2019 International Year of Indigenous Languages: Word of the Week – Week Thirty-Six.

As part of State Library’s commitment to the 2019 International Year of Indigenous Languages, we will be promoting a ‘word of the week’ from one of the 125+ Aboriginal and Torres Strait Islander languages and dialects from across Queensland.

State Library’s IYIL2019 Word of the Week: Week 36.

With the onset of Spring, this week’s word of the week is djiwi [pronounced jee-wee] meaning ‘birds’. It is from the Duungidjawu language of South-East Queensland, which is centred on the Stanley and Brisbane River Catchments and takes in the localities of Moore, Kilcoy and Durundur. Duungidjawu is also spelt Djunggidjau, Dungidau, Djunggidjau and often categorised as a dialect of Waka Waka.

Extract from ‘Two Sitting Boys Story’, Kite and Wurm (2004).

The above extract is from a series of Duungidjawu stories told by Uncle Willie MacKenzie and featured in the work of Kite and Wurm who studied the language in 2004. Their publication The Duungidjawu language of South-East Queensland: Grammar, Texts and Vocabulary is held in the State Library collections and is the the most comprehensive guide to the language. 

Uncle Willie Mackenzie’s Legends of the Goundirs, JUV 398.24 cai

Uncle Willie was the main informant for this language and has provided examples in other texts which are found in the State Library collections; notably Uncle Willie MacKenzie’s Legends of the Goundir [image above]. Sound recordings of his stories and language are held at the University of Queensland’s Fryer Library.

Names for birds, Kite and Wurm (2004)

Djiwi is the generic word for ‘bird or birds’ – some languages also differentiate between small and big birds. For example, in Duungidjawu bidji is the generic word for a large bird. Many species of birds have their own distinct names, as depicted in the above image from The Duungidjawu language of South-East Queensland.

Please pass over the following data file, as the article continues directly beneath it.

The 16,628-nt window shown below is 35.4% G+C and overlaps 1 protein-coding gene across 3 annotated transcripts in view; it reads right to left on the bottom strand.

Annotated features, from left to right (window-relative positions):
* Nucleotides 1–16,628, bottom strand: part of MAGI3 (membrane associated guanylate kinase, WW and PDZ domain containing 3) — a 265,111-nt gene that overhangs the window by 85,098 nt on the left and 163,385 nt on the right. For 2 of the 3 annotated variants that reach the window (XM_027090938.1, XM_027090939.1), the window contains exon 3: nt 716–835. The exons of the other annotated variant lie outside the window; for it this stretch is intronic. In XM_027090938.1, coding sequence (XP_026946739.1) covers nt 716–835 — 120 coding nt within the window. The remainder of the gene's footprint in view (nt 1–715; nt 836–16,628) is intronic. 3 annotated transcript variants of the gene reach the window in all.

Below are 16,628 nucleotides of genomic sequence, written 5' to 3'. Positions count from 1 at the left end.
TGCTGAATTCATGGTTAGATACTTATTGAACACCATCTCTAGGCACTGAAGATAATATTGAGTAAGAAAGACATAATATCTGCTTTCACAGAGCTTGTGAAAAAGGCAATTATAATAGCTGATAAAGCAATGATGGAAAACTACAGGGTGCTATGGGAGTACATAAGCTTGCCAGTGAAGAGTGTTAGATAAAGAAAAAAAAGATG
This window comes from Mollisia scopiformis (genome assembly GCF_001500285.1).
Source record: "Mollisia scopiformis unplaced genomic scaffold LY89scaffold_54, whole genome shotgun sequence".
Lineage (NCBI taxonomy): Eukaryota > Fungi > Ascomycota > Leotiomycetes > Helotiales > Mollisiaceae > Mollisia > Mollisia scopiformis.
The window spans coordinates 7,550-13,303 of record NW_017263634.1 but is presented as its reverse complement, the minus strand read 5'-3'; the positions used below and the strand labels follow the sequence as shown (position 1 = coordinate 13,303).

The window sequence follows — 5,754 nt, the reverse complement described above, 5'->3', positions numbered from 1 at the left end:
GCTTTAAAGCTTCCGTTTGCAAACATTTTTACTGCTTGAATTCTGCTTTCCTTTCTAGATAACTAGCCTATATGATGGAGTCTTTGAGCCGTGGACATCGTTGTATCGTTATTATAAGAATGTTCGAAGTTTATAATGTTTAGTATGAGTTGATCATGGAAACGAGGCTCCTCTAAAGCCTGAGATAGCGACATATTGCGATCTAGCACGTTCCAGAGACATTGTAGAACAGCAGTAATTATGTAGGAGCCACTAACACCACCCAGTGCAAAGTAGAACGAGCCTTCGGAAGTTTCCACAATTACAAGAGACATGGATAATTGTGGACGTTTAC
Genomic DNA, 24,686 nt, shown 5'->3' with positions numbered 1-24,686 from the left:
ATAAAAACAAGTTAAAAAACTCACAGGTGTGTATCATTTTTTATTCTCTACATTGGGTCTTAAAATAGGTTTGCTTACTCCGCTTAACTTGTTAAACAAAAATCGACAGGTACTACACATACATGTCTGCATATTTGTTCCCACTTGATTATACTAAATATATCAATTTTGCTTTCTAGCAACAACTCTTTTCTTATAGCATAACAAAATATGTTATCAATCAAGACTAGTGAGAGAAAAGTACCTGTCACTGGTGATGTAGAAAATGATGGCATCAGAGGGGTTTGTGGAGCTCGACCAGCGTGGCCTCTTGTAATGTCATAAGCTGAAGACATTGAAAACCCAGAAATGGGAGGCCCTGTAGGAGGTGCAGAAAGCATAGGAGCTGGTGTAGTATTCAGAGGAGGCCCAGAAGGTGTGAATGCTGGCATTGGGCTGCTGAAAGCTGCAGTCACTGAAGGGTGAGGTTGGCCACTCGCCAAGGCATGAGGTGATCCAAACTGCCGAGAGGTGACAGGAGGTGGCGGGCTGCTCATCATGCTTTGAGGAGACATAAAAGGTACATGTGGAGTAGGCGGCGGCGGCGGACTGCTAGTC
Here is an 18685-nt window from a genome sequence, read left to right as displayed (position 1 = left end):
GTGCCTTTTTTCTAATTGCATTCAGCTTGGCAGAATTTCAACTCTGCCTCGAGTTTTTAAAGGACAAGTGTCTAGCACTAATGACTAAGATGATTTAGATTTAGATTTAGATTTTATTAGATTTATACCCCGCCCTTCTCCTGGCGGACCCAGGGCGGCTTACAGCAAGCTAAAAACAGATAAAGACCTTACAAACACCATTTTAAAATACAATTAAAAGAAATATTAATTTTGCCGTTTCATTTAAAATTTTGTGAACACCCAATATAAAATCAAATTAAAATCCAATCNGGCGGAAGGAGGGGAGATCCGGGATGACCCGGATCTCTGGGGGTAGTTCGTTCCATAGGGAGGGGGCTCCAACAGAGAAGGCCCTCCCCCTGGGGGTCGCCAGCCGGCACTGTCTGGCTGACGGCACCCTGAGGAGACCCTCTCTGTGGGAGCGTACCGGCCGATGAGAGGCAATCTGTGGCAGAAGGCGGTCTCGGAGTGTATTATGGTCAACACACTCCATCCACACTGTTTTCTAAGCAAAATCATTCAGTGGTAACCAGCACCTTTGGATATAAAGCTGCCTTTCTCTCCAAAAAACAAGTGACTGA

Wordle depicting words for ‘bird/birds’ from across Queensland.

The wordle image above shows a selection of language words for ‘bird/birds’ from across Queensland – do you know the word for ‘bird’ in the local Aboriginal or Torres Strait Islander language?

Join the conversation as we post a new word for each week!

Week Thirty-Six 3-9 September 2019.

#slqIYIL #IYIL2019 #IYIL #IY2019WordoftheWeek #SLQIndigenousLanguages

Desmond Crump

Indigenous Languages Coordinator, State Library of Queensland

State Library of Queensland Aboriginal and Torres Strait Islander Languages Webpages

State Library of Queensland Aboriginal and Torres Strait Islander Languages Map

Jarjum stories: A kuril dhagun showcase focusing on children’s books and Aboriginal and Torres Strait Islander languages. Opens 19 October 2019.

Spoken: celebrating Queensland languages: A major exhibition exploring the survival and revival of Aboriginal and Torres Strait Islander languages throughout Queensland. Join in the many talks and events to celebrate the rich and diverse languages spoken today. Opens 21 November 2019.

UN IY2019 Links

UN International Year of Indigenous Languages webpages

UN International Year of Indigenous Languages Resources

References

The word of the week has been sourced from the following items in the State Library collections.

Source:  Kite, S. & Wurm, S. (2004) The Duungidjawu language of Southeast Queensland: Grammar texts and vocabulary. J 499.15 KIT

Further Reading

Other materials in the State Library collections relating to Duungidjawu and neighbouring languages include the following:

Cairns, S. & Cobbo, F. (1967) Uncle Willie MacKenzie’s Legends of the Goundir. JUV 398.24 cai 

Holmer, N. (1983) Linguistic Survey of South-Eastern QueenslandJ 499.15 HOL

Langevad, G. & Winterbotham, L. P. (1982) Some original views around Kilcoy, Queensland. [includes The Gaiarbau Story]. Q 994.30049915 SOM 

Mathew, J. (1910) Two representative tribes of Queensland: with an inquiry concerning the origin of the Australian race. J 306.0899915 MAT

Watson, F. J. (1944) “Vocabularies of four representative tribes of South Eastern Queensland”; supplement to the Journal of the Royal Geographical Society of Australasia (Queensland), No. 34, Vol XLVIII. REFJ 499.15 wat